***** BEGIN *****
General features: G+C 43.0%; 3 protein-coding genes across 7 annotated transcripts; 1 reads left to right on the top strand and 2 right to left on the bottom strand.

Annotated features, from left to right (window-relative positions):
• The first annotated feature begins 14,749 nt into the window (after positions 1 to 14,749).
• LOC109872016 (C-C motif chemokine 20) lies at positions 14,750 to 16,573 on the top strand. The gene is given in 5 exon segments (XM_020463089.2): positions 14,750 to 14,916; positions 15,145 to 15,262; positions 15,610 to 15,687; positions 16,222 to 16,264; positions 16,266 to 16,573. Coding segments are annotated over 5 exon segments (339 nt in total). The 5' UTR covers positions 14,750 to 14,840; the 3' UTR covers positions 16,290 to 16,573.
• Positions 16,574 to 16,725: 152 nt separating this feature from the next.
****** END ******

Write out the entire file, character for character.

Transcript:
General features: G+C 43.0%; 3 protein-coding genes across 7 annotated transcripts; 1 reads left to right on the top strand and 2 right to left on the bottom strand.

Annotated features, from left to right (window-relative positions):
• The first annotated feature begins 14,749 nt into the window (after positions 1 to 14,749).
• LOC109872016 (C-C motif chemokine 20) lies at positions 14,750 to 16,573 on the top strand. The gene is given in 5 exon segments (XM_020463089.2): positions 14,750 to 14,916; positions 15,145 to 15,262; positions 15,610 to 15,687; positions 16,222 to 16,264; positions 16,266 to 16,573. Coding segments are annotated over 5 exon segments (339 nt in total). The 5' UTR covers positions 14,750 to 14,840; the 3' UTR covers positions 16,290 to 16,573.
• Positions 16,574 to 16,725: 152 nt separating this feature from the next.